The role of Occupational Therapy and Aging in Place

July 3, 2010 at 9:26 am 3 comments

I have been an Occupational Therapist (OT) for 15 years and I continue to love what I do.  However, as mentioned in previous posts, I am frequently still educating the public about what Occupational Therapy is.  I am dedicating this blog post to continuing to educate about OT and promote our work with Aging in Place.

According to the American Occupational Therapy Association (AOTA), OT is “a science-driven, evidence based profession that enables people of all ages to live life to its fullest by helping them promote health and prevent—or live with—illness, injury or disability”.  Essentially, the person who needs OT can be anyone, for whatever reason, that cannot do the things in life that they want or need to do.  We look at a person’s occupations (work, education, leisure, play, social participation, sleep, etc.) that are meaningful to them and work to maximize the person’s participation and independence with completion of these tasks.

As Occupational Therapists, we look holistically at the person, taking into consideration their strengths and limitations and how this will impact the task to be performed.  We are also considering the environment in which the task is to be performed and how the environment may also impact the person’s health, wellness and participation.

So, what is an OT’s role with Aging in Place?  Part of AOTA’s 2017 Centennial Vision “is to meet society’s occupational needs”.  This can be done with the aging population by helping them to age in place and “live life to its fullest” (AOTA slogan).  By utilizing our science-driven background, we are able to assess how a person may function in their home and participate in activities of daily living (ADLs).  We gather this information and make recommendations to improve a person’s independence and safety within their home.  These recommendations may include simple, or more involved environmental modifications such as recommending rocker switches, the addition of more lighting, lever handles on doors to the installation of grab bars, a curbless roll-in shower or the adjustment of a counter to allow for wheelchair accessibility.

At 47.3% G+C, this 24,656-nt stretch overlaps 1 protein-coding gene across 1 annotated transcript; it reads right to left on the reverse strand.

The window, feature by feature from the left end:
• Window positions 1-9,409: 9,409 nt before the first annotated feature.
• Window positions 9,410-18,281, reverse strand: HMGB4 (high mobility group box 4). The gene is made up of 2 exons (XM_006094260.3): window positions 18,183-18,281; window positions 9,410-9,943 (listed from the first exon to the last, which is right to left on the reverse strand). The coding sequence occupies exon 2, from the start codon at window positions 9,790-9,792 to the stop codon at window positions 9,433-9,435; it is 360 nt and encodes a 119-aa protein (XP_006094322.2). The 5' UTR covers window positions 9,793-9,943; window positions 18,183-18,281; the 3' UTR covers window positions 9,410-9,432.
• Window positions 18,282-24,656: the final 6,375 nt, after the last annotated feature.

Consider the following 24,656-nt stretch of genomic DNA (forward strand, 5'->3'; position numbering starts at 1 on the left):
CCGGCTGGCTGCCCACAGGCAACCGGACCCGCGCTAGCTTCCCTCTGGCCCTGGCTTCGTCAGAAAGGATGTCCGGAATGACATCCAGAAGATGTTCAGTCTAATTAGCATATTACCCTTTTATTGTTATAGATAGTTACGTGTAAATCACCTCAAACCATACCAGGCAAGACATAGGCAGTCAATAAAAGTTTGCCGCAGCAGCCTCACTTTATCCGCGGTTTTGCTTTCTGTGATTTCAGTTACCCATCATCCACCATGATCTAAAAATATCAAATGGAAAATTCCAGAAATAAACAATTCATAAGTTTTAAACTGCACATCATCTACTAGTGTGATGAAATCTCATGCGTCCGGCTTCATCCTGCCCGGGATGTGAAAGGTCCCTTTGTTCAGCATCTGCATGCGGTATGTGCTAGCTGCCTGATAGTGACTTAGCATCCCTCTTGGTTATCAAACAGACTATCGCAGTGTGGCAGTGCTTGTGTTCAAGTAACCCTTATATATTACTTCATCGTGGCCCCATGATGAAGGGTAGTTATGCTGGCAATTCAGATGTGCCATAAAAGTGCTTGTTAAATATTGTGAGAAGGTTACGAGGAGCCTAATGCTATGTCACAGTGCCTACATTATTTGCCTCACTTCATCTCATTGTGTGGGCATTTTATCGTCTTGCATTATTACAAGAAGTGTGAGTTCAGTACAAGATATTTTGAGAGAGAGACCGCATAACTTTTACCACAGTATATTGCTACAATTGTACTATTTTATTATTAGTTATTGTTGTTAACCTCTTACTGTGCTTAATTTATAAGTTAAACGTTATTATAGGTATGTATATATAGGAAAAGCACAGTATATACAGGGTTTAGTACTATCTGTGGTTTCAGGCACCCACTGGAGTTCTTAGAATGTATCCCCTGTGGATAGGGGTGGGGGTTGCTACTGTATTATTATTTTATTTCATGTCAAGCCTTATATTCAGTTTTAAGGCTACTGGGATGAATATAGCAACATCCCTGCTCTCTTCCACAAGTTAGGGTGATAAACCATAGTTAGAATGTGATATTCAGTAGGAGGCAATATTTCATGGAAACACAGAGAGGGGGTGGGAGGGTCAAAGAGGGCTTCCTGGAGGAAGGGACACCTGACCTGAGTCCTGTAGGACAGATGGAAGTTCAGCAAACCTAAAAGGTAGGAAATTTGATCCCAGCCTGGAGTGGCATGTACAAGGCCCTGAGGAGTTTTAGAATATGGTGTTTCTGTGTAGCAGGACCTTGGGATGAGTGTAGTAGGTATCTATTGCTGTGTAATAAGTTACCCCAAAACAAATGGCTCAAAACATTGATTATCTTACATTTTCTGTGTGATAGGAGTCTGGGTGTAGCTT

As an Occupational Therapist that specializes in environmental modifications, I feel I bring a unique perspective to the aging in place and home modifications team.  We (OTs, contractors, builders, interior designers, product vendors, architects) are all pieces of the puzzle, but together best meet the needs of the client for aging in place home modifications.

Entry filed under: Aging-In-Place design, occupational therapy. Tags: , , , , , , .

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3 Comments Add your own

  • 1. Adam Griff  |  July 6, 2010 at 12:16 pm

    The occupational therapist’s greatest contribution is the perspective of the specific user. They understand the abilities and of limitations of an individual and can inform the architect, designer, general contractor, about the unique needs of the individual and help them think holistically. As an trained architect, I know most of the design world focuses on generic standards for accessibility.

    I also would argue that home-modification is not enough for successful aging in place. To age well you must continue to be active. The best way to be active is to get out of the house, whether that’s for yourself or the one you are caring for.

    Adam Griff

    • 2. empowerability  |  July 6, 2010 at 4:10 pm

      Hi Adam,
      Thank you for your comment. I completely agree with your insight regarding staying active. Providing solutions for a person within their home not only increases their participation with in-home activities, but also promotes participation in activities outside of the home as well.

  • 3. Gael Tannenbaum  |  July 8, 2010 at 9:01 am

    We couldn’t agree with you more! OTs are absolutely invaluable as part of an aging in place team. Thank you for taking the time to explain your role so well!


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